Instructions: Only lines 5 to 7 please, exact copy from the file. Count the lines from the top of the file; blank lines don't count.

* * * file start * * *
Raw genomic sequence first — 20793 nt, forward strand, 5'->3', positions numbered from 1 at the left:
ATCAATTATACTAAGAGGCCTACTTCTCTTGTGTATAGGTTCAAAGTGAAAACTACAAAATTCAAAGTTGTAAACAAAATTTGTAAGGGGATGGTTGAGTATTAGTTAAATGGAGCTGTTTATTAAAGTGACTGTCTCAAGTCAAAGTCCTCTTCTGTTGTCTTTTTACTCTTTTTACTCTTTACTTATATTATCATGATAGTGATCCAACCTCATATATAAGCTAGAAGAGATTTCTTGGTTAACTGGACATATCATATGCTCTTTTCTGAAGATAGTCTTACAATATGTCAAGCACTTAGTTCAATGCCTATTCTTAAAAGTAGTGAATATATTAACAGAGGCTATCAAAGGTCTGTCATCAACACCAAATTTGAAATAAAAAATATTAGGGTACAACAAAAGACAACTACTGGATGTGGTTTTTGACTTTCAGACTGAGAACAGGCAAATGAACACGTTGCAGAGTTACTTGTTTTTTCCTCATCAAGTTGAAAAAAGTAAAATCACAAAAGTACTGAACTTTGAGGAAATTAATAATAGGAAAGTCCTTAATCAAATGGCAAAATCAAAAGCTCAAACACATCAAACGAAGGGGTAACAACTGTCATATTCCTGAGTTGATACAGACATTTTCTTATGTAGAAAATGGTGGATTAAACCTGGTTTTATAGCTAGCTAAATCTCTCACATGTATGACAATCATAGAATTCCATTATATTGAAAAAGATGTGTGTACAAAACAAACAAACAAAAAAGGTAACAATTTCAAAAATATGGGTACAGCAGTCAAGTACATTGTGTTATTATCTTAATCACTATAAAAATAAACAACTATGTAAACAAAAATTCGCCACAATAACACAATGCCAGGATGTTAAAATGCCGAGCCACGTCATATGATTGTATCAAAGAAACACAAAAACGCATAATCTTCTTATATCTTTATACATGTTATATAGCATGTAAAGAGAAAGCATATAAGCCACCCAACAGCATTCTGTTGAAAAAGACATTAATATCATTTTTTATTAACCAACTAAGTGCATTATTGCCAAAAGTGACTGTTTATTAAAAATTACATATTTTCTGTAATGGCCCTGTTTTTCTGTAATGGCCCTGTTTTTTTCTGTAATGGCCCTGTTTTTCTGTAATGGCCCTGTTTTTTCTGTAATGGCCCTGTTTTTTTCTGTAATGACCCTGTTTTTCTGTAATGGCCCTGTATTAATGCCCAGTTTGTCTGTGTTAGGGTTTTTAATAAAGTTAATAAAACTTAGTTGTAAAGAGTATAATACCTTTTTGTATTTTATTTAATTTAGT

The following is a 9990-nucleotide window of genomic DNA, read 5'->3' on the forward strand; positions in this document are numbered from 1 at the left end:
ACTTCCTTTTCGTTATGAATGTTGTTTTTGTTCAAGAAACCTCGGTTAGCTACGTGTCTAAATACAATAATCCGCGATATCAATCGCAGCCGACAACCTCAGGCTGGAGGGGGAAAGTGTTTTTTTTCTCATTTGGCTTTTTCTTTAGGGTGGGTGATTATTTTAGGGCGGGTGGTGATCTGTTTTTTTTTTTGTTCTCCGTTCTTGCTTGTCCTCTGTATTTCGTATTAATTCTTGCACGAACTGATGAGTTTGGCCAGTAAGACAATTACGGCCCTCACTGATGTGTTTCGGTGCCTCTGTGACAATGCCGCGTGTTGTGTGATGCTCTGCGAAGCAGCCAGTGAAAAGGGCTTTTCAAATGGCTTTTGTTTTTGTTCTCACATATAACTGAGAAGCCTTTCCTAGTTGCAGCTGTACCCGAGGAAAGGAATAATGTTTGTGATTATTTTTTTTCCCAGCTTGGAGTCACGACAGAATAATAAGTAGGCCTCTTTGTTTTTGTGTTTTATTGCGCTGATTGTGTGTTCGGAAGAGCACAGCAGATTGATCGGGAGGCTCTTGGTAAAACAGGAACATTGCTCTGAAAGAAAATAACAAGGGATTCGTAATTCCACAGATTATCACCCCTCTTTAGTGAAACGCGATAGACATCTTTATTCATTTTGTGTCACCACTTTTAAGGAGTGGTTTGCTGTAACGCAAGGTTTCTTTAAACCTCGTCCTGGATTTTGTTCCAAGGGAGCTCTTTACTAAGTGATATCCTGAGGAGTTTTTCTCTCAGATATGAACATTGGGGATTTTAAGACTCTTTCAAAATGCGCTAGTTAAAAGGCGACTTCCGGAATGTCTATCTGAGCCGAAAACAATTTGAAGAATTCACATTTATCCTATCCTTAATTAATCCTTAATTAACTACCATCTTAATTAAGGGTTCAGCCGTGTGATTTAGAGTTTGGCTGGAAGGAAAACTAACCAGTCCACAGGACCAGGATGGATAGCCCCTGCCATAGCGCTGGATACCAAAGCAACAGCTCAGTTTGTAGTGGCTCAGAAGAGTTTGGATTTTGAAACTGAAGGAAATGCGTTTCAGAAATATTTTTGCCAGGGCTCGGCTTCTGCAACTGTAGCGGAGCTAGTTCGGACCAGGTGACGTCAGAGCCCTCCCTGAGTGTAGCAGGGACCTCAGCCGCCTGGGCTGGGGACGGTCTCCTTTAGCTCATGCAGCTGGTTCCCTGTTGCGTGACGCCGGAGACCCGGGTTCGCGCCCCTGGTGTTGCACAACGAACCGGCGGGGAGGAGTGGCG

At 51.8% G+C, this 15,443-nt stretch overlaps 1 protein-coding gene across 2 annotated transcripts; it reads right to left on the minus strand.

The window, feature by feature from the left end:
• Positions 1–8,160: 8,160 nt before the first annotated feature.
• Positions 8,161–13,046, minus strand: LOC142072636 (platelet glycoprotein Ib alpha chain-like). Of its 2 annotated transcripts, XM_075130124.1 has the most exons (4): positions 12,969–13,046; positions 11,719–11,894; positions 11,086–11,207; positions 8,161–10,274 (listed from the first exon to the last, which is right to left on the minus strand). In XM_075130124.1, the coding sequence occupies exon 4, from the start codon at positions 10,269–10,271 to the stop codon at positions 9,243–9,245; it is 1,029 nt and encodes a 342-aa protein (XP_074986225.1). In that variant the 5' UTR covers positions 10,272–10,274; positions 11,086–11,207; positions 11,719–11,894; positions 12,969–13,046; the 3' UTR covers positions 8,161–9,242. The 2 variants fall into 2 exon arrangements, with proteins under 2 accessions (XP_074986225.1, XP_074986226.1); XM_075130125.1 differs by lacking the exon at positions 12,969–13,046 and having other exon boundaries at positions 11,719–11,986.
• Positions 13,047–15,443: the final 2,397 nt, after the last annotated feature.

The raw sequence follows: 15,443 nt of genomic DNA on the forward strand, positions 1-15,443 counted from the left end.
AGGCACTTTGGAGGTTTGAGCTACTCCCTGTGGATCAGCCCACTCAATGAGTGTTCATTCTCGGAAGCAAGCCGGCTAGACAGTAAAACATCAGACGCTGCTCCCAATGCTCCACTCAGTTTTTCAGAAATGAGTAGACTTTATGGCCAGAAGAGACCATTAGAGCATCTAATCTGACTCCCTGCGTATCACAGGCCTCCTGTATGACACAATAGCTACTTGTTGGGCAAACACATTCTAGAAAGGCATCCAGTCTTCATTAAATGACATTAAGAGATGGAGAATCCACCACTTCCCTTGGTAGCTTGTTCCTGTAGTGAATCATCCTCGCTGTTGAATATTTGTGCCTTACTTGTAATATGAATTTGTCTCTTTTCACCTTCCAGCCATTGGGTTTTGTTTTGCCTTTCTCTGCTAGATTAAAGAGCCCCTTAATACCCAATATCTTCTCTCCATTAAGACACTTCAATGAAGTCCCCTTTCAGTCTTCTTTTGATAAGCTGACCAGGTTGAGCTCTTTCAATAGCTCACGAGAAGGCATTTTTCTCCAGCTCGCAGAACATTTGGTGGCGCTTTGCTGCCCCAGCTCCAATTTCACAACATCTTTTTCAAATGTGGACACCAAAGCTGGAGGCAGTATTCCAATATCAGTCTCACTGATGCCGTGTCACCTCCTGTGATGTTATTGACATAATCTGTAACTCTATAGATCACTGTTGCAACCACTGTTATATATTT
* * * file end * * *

At 51.8% G+C, this 15,443-nt stretch overlaps 1 protein-coding gene across 2 annotated transcripts; it reads right to left on the minus strand.

The window, feature by feature from the left end:
• Positions 1–8,160: 8,160 nt before the first annotated feature.